Sleeping on concrete really does magnify everything. An old netball injury has suddenly come back to life as a result of my hip digging into the floor. Experiencing the same issue as earlier- cannot get comfy! 

5.40am It’s pretty much light outside now and I’m fully awake. Freezing! I’m regretting taking my onesie off at 2am despite still being fully clothed.

Hannah 7

6.10am It’s fully light, most people awake but very quiet still. It’s almost like we are all coming to terms with the fact that we have woken up in a car park.

6.15am The reporter from BBC Coventry and Warwickshire arrives and interviews Lucia (43 minutes in) and some others, asking us how our night was. Shortly after the reporter leaves we have completed the sleep out!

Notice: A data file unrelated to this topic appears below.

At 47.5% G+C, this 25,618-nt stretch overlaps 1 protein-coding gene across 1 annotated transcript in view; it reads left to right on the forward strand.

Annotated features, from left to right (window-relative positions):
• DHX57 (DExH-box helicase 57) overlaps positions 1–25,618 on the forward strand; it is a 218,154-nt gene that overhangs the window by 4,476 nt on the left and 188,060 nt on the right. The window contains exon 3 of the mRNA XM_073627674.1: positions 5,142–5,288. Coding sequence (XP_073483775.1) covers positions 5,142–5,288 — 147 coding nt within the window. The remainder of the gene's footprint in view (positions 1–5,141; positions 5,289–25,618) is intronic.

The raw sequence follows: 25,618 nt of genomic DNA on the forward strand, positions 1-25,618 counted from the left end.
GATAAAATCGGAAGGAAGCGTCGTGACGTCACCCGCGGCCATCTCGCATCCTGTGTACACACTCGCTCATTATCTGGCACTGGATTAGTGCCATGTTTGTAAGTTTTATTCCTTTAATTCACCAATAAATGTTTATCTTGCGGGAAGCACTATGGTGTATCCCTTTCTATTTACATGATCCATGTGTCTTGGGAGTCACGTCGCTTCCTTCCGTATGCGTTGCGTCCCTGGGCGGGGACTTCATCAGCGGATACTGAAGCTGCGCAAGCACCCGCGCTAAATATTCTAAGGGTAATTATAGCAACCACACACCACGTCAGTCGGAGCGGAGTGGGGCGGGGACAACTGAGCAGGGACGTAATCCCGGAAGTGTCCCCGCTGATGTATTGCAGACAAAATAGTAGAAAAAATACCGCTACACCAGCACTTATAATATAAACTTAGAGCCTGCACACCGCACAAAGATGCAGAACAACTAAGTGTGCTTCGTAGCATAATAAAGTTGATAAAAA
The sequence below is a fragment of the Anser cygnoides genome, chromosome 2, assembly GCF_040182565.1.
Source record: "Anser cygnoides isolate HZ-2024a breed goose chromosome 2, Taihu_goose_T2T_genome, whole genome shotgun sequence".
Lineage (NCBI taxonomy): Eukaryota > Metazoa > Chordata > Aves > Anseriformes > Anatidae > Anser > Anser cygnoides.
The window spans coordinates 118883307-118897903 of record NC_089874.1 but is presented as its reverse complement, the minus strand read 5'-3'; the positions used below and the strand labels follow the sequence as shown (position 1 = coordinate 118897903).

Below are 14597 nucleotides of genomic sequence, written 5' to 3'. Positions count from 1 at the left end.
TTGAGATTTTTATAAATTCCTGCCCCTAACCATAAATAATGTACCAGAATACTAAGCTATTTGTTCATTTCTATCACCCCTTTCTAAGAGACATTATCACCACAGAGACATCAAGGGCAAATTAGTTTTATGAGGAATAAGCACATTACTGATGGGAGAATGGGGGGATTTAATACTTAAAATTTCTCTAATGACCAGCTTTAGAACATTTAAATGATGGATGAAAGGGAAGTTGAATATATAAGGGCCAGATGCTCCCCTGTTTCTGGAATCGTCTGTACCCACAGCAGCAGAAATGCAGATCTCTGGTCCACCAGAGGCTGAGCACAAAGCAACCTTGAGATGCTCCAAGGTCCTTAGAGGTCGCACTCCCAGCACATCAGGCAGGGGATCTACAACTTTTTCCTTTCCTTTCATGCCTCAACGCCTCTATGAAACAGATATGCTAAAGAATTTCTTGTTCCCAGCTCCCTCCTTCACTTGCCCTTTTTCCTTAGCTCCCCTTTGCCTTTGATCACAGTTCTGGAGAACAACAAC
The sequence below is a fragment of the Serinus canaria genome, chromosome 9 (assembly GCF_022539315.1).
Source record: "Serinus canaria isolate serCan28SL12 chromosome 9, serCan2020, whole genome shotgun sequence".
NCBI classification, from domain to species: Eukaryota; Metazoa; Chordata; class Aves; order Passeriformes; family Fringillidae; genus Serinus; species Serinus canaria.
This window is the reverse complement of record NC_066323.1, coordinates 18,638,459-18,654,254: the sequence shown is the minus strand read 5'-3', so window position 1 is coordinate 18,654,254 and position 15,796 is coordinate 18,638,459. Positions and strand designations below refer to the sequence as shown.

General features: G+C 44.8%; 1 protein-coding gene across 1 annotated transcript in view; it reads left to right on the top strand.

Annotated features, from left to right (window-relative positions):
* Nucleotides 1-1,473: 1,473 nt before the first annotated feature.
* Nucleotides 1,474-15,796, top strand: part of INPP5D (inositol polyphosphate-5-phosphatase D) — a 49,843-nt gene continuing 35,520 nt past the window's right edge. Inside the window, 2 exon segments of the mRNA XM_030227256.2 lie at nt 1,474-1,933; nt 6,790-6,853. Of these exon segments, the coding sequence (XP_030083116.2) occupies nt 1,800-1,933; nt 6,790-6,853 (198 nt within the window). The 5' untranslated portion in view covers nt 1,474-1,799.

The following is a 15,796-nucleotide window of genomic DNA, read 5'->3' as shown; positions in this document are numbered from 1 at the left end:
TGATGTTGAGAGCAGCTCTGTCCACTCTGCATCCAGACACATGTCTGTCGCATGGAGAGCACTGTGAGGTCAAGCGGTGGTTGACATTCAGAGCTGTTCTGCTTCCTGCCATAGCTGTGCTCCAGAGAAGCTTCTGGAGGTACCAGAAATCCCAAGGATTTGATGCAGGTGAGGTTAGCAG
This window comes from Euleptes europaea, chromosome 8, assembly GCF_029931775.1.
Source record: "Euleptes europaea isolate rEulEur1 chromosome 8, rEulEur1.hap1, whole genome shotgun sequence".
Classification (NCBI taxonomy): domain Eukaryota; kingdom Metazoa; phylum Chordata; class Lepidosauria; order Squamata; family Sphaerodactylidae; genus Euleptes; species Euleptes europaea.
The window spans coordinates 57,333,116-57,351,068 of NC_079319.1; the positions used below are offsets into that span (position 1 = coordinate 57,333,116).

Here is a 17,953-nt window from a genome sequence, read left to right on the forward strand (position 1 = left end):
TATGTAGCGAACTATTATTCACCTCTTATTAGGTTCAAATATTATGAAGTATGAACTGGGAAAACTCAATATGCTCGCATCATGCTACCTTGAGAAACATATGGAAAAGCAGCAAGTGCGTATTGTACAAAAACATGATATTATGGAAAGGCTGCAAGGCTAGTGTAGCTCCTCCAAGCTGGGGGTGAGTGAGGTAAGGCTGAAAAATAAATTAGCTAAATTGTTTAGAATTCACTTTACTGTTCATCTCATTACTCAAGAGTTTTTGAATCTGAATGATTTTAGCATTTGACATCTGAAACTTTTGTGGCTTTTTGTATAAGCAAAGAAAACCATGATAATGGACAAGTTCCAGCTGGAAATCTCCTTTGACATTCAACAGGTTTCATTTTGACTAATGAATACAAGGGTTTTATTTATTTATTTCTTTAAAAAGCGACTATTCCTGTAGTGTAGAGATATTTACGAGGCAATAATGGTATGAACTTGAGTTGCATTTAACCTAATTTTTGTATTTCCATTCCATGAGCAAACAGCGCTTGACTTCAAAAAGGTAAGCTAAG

​People gather up their stuff pretty quickly. Fighting with my sleeping bag to get it back in the bag isn’t really what you need at this time in the morning. Again another insight into how homeless people have to gather up their belongings/ sleeping bags and move on in the morning. We gathered up all the cardboard and packed up our cars. We are all very lucky and can go back to our warm beds. 

7.15am Home. My bedroom feels like a sauna compared to the outside car park and my bed feels like a cloud.​​

Doing this year’s Sleep Out as a group of 20 women felt like a real gift. Sharing the experience with our colleagues from SWISH, Embrace and The Anchor Centre enabled us to strengthen our partnerships in an act of female solidarity.